France is unleashing its own brand of misogyny-cum-racism, in the garb of protecting secularism, on its North African-origin Muslim population, a low-income group whose votes won’t matter in next year’s presidential elections. In the face of recent terror attacks and the increasing anti-Muslim shrill of right-wing parties, city after city in France has rushed to ban the burkini. What began as a temporary ban on the full-bodied swimsuit in Cannes on July 28 has now extended to at least 14 French cities. And like the US administration convinced the American public about invading Afghanistan using the image of the burqa-clad Afghan woman, French authorities seem to have scored a point with a section of the French public over the burkini ban. A 34-year-old Muslim woman who was fined and ordered to leave a beach in Cannes for wearing a headscarf told a TV channel about hearing a group of beach-goers chanting ‘Go home’, ‘We don’t want that here’, ‘France is a Catholic country’. But it’s also heartening that another group of beach-goers rallied around in her support.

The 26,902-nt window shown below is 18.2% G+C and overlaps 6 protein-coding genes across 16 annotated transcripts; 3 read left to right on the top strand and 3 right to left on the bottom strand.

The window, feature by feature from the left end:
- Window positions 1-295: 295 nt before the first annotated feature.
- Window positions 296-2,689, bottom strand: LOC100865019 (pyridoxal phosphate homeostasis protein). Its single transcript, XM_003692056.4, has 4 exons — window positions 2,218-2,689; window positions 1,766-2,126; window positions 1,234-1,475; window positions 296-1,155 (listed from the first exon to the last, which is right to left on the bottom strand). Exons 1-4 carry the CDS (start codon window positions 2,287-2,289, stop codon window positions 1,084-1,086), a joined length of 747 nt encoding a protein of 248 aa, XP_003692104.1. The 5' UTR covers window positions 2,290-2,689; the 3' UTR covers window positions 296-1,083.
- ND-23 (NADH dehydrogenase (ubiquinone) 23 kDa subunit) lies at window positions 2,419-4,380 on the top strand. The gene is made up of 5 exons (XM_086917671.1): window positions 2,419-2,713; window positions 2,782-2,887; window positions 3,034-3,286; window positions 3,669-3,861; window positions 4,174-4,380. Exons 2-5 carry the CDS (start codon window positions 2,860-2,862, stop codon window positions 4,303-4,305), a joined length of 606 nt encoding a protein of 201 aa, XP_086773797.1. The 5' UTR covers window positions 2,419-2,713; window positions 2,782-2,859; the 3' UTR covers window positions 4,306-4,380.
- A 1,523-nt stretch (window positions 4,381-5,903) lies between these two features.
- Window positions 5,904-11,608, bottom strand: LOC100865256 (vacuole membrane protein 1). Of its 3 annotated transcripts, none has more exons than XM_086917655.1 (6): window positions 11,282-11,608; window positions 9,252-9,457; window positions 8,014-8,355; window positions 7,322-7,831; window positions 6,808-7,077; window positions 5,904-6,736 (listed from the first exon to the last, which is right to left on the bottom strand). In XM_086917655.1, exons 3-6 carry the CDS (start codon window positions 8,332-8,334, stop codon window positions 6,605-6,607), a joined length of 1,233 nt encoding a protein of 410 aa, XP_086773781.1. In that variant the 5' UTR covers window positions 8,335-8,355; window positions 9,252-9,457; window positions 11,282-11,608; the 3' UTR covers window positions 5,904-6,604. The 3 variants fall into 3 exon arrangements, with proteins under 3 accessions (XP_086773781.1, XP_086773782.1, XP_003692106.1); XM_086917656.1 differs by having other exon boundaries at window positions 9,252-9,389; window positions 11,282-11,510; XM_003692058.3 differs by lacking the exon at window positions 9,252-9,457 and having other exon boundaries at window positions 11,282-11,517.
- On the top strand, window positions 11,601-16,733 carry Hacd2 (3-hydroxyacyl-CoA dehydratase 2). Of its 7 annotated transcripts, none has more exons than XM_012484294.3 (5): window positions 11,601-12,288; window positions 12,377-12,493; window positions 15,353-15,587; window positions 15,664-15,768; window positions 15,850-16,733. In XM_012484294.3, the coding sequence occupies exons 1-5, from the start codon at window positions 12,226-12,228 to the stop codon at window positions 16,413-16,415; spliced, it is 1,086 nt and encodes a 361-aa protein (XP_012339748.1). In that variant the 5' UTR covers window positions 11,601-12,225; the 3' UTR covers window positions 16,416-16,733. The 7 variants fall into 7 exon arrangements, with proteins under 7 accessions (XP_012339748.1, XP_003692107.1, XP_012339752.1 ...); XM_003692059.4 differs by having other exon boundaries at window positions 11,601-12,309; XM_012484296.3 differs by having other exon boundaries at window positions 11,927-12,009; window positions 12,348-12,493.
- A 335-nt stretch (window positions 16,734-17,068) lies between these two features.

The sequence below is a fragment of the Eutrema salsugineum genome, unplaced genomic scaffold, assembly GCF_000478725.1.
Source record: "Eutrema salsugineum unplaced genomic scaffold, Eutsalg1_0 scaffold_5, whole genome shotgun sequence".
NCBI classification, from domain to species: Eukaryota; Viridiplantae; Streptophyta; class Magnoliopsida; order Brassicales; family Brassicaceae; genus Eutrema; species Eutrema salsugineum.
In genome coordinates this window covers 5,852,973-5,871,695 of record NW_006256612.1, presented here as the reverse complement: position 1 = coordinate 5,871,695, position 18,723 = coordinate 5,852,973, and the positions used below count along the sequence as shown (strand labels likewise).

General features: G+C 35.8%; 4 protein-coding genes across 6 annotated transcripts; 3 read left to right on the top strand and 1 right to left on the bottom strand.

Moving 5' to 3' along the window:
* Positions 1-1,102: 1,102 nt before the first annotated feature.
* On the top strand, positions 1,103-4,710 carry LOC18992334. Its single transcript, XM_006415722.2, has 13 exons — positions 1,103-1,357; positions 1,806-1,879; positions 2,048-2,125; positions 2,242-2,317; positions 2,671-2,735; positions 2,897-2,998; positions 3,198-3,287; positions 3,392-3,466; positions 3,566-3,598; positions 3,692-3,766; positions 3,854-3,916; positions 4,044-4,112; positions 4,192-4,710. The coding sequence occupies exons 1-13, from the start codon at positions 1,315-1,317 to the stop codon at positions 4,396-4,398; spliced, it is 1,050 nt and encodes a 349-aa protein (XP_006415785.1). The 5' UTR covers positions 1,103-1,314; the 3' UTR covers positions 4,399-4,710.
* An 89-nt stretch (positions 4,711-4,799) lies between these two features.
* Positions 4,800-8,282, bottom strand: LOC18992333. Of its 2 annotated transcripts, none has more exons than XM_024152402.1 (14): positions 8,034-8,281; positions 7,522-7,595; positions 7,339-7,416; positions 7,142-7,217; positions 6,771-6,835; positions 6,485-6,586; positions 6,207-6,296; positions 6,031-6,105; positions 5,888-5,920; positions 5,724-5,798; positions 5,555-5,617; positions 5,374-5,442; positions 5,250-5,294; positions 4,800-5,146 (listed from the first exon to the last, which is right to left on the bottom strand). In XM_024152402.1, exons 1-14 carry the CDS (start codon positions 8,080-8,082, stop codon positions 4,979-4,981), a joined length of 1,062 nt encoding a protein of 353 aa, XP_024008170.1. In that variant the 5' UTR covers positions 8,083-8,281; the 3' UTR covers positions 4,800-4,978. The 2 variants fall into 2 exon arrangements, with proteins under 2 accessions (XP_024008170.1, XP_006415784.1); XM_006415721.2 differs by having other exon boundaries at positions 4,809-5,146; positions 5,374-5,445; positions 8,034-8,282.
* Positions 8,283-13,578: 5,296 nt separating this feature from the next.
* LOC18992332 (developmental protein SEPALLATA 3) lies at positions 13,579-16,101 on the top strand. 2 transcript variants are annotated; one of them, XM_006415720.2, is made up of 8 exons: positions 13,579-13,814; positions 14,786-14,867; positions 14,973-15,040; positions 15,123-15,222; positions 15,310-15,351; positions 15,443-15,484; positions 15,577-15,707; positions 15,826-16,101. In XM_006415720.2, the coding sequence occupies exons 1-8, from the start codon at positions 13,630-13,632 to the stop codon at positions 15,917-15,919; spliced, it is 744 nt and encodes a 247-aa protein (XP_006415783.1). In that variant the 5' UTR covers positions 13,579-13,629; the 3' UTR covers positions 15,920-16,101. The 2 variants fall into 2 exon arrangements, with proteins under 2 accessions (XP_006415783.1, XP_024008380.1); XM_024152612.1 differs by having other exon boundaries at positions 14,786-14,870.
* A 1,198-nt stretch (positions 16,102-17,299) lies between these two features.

Equally heartening is the filing of a petition by two French human rights groups that challenges the legality of the burkini bans. While the highest French court, Conseil d’Etats, has decided to overturn the ban in the town of Villeneuve-Loube, the script for the upcoming French presidential elections and other mayoral elections has been set. The burkini may become the convenient image in upcoming mayoral elections, and the marker that separates “liberal, secular” West from “regressive, barbaric” Muslims. Ange-Pierre Vivoni, the mayor of Sisco, one of the towns that enforced the ban, is not deterred by the top court’s ruling. “Here the tension is very, very, very strong and I won’t withdraw it,” he told a TV channel. The mayors have received the backing of French Prime Minister Manuel Valls who labeled the burkini “a symbol of the enslavement of women.” Former French president Nicolas Sarkozy, who is contesting the 2017 elections, called the garment a “provocation” and has vowed to ban headscarves from French universities, if elected. “We don’t imprison women behind fabric,” he said in a TV interview.